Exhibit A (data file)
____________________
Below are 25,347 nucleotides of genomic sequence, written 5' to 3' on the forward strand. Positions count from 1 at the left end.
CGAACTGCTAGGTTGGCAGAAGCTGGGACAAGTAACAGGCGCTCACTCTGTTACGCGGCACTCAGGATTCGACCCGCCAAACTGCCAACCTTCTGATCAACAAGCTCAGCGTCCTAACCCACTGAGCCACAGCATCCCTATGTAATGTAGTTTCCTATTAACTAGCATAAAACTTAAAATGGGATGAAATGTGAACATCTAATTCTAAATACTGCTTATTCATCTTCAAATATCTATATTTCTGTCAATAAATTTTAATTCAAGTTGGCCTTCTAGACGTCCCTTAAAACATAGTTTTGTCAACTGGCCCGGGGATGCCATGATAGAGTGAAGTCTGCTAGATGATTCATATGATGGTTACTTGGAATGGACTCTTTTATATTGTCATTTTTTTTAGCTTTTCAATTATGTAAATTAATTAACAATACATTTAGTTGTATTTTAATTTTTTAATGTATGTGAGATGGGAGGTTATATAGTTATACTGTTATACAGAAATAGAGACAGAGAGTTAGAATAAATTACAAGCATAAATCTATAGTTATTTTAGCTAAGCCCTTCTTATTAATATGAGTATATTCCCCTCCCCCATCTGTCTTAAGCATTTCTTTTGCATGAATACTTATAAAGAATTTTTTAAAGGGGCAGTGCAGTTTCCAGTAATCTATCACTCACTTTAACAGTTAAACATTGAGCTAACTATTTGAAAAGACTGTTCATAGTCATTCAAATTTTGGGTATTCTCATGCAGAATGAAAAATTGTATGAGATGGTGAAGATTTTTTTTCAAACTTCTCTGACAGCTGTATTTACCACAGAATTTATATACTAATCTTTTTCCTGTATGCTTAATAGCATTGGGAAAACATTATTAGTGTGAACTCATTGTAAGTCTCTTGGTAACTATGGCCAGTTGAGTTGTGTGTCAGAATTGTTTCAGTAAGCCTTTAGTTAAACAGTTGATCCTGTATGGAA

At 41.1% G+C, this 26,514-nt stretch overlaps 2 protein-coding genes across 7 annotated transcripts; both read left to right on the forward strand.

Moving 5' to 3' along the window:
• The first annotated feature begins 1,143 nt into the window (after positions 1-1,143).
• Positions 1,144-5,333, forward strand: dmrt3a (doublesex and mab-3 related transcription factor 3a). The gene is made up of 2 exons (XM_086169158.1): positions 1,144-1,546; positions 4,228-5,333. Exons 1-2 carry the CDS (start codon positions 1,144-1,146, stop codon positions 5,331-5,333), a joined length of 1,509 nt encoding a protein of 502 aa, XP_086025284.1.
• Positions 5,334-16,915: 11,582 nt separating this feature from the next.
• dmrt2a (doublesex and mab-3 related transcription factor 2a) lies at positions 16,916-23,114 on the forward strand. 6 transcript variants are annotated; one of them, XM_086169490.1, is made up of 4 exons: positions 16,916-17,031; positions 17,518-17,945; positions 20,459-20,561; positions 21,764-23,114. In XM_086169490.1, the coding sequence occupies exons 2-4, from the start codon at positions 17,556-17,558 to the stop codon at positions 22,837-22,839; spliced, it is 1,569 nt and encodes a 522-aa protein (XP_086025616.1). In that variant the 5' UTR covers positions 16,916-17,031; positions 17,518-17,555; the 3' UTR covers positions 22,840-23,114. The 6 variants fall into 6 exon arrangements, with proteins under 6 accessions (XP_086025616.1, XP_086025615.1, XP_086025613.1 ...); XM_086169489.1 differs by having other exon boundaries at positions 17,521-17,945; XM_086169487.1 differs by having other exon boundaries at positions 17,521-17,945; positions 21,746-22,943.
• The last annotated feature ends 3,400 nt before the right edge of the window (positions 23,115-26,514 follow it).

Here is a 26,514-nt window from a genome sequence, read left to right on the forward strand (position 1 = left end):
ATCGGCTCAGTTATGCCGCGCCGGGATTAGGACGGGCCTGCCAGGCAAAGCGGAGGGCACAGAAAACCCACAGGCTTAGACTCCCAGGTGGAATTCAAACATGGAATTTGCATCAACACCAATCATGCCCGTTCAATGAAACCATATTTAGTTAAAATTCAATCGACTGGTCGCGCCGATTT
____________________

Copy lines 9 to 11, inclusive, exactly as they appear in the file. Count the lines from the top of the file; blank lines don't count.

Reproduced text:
• The last annotated feature ends 3,400 nt before the right edge of the window (positions 23,115-26,514 follow it).

Here is a 26,514-nt window from a genome sequence, read left to right on the forward strand (position 1 = left end):
ATCGGCTCAGTTATGCCGCGCCGGGATTAGGACGGGCCTGCCAGGCAAAGCGGAGGGCACAGAAAACCCACAGGCTTAGACTCCCAGGTGGAATTCAAACATGGAATTTGCATCAACACCAATCATGCCCGTTCAATGAAACCATATTTAGTTAAAATTCAATCGACTGGTCGCGCCGATTT